Men’s Underwear Revolution: Where It Stands Today, According To Jonathan Shokrian
Whether it is correct to describe what is happening to men’s underwear as a revolution, or simply an evolution, is a moot point. The fact is, men’s underwear ain’t what it used to be! And that’s not simply a function of the style, but also the methods of marketing. Jonathan Shokrian, who owns and operates MeUndies.com, has pioneered a website offering an unparalleled e-commerce experience for the purchasing of underwear and undergarments – more about that later.
Firstly, it’s interesting to review how the material that men have used to cover their essential equipment has evolved from the time of the Stone Age.
The first underwear is known to have existed some 7,000 years ago, when a prehistoric man used leather to cover and protect his loins. Ancient Egyptian art depicts men in loincloths; the pharaohs wore a sort of specialized loincloth called a “shendoh,” and were even buried with extra supplies of the garment for use in the afterlife. One can only speculate about what was going on in the minds of the Egyptians concerning how and when the mummies would decide it was time for a change of clothes!
Variations of the loincloth existed into the Middle Ages, when loose-fitting trousers called “braies” came into fashion. These breeches had to be laced tightly around the waist and shins. The problem with the design was that it made answering the call of nature a bit of a hassle. Thus arrived the “codpiece,” which opened at the front using buttons, snaps, or laces, thus enabling men to urinate without removing their braies.
From Victorian times, up to the 1920’s, men wore tight-fitting knee-length flannel “drawers” beneath their pants, usually with matching flannel tops as undershirts. These two garments were sometimes combined into one – the traditional union suits, or “long-Johns” – frequently colored red.
However, in 1925, Jacob Golomb, founder of boxing equipment maker Everlast, decided to amend designs for the trunks worn by the boxers. He replaced the leather belts on the shorts with more flexible elastic waistbands. That is how boxer shorts were born – but they weren’t an immediate success as underwear because they lacked the support that drawers and union suits provided. It was only after World War II that boxer shorts became more popular as an alternative to the snugger briefs.
The design of men’s underwear changed forever in 1934, when Arthur Kneibler, an executive and designer at the Wisconsin hosiery company Coopers, Inc., received a postcard from a friend visiting the French Riviera. The postcard showed a man in a bikini-style bathing suit. Kneibler realized that this type of swimsuit could be converted into underwear. He produced snug, legless underwear with an overlapping Y-front fly. Coopers called the new product “Jockey shorts” because the high level of support provided was reminiscent of jockstraps. The first batch of 600 Jockey briefs was delivered to Marshall Fields flagship store in Chicago on January 19, 1935 – and sold out on the first day! Within three months, the company had sold 30,000 pairs.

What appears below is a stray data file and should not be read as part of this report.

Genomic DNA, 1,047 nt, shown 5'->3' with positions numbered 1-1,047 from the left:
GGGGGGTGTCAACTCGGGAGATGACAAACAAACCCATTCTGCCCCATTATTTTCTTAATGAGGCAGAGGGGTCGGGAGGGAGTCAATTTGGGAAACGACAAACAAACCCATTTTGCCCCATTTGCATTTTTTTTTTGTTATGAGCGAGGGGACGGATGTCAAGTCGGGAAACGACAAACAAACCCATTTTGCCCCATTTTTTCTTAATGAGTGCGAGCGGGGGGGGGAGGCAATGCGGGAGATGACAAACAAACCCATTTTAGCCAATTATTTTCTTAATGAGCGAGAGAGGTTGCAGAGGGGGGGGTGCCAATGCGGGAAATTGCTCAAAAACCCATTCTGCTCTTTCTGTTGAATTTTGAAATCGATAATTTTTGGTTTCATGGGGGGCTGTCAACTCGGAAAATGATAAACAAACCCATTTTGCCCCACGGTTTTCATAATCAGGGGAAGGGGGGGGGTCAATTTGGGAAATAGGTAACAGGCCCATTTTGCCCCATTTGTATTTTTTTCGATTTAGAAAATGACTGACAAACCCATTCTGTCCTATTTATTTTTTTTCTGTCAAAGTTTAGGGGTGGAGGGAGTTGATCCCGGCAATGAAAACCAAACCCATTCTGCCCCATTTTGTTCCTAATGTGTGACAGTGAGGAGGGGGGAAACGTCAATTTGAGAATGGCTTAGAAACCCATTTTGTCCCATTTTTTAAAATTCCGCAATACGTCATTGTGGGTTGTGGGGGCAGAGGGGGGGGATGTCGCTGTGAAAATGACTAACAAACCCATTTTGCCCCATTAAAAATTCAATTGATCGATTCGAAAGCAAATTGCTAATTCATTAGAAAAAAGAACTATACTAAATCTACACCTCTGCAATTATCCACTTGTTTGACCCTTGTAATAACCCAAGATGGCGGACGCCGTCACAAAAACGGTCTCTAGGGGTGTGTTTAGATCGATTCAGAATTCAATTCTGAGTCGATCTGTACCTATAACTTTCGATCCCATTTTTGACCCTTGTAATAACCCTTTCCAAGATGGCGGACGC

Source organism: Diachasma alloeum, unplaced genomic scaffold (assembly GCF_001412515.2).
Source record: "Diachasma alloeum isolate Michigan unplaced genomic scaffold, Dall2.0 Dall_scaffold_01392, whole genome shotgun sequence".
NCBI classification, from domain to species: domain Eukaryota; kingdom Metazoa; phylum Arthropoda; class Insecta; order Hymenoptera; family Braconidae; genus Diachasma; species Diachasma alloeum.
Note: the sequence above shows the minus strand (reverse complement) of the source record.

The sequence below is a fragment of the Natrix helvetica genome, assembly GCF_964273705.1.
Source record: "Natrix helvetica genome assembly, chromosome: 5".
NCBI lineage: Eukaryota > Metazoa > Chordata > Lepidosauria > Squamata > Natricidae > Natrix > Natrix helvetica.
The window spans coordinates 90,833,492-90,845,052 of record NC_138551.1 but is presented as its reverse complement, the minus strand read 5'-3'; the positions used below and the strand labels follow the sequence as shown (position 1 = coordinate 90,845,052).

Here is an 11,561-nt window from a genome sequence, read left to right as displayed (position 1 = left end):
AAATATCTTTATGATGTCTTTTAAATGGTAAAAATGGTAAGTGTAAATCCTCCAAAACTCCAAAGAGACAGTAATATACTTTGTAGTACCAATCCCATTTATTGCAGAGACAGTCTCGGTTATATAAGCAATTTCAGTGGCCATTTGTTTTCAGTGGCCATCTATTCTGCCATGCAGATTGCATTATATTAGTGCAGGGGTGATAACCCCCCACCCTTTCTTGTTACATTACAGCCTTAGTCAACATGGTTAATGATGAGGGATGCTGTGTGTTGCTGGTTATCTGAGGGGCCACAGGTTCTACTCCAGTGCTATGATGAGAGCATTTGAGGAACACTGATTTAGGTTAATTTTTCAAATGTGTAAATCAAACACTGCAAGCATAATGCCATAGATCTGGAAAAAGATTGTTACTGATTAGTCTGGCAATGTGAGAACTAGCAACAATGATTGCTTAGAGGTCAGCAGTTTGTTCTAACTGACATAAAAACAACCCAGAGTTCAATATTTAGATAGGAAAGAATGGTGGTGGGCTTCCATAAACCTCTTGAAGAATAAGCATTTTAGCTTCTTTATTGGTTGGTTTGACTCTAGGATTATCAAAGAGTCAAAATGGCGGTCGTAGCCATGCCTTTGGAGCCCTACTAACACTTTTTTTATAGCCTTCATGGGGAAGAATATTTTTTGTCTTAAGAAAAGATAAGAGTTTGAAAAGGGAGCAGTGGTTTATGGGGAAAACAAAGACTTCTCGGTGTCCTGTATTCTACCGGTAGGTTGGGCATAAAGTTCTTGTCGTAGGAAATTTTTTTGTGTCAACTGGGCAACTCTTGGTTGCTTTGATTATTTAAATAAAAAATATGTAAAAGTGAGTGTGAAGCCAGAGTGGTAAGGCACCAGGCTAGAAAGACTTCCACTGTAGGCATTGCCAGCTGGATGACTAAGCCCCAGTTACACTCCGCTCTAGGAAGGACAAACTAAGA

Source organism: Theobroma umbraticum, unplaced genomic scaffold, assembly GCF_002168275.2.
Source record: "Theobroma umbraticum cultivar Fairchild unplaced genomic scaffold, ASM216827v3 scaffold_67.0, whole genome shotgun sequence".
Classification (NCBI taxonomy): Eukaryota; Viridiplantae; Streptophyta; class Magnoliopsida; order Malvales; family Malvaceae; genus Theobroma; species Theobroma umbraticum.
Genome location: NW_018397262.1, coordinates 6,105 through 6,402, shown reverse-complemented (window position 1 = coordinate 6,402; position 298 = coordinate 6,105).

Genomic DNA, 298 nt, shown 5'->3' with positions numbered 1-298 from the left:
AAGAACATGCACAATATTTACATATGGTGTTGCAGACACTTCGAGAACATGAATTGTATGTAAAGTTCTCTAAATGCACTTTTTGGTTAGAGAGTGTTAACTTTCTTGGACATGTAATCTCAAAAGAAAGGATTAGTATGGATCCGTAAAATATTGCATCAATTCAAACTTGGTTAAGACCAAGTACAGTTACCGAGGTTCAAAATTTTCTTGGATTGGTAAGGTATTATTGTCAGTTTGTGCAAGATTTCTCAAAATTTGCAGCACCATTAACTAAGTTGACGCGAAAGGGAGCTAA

Designer underwear really took off in 1970’s and 80’s, when labels such as Calvin Klein transformed our briefs from something to be hidden into a fashion and lifestyle choice to be flaunted. Billboards showed men with toned bodies to die for that made the name Calvin Klein synonymous with snug-fitting underwear which left not much to the imagination. The only remaining battle on the underwear front is the one between those insisting that support is everything, and others who prefer, or need, their private parts to get a little air. The question of keeping the testicles as cool as possible is very important because sperm die, or are not produced in sufficient quantities if the groin area becomes overheated. Once again, it’s a war between function and fashion. Who will win? Why, the underwear makers – of course!
Well, that’s as far as the actual designs go – but what about the sale and marketing of underwear? There has been a revolution in that area too. The rapid growth of Internet retailing took many by surprise. Jonathan Shokrian realized there were potential benefits in taking the underwear shopping experience online, but only if the customer were offered something unique.
Obviously, price would play a part; cutting out the costs associated with conventional brick and mortar retailing was a start, but there had to be another angle. For MeUndies, Jonathan created a never seen before underwear subscription model. He specifically targeted the younger market, which he believed no longer identified with traditional department stores, but still wanted the designer quality they offered.
Shokrian says, “They want to try a new young brand that emulates their personality and lifestyle. People love discovering and finding something they’ve never heard of and sharing their discovery with their friends. Men’s underwear has come a long way, and it is an exciting time to be involved in the space. MeUndies is looking forward to what is going to happen next and staying ahead of next trends.”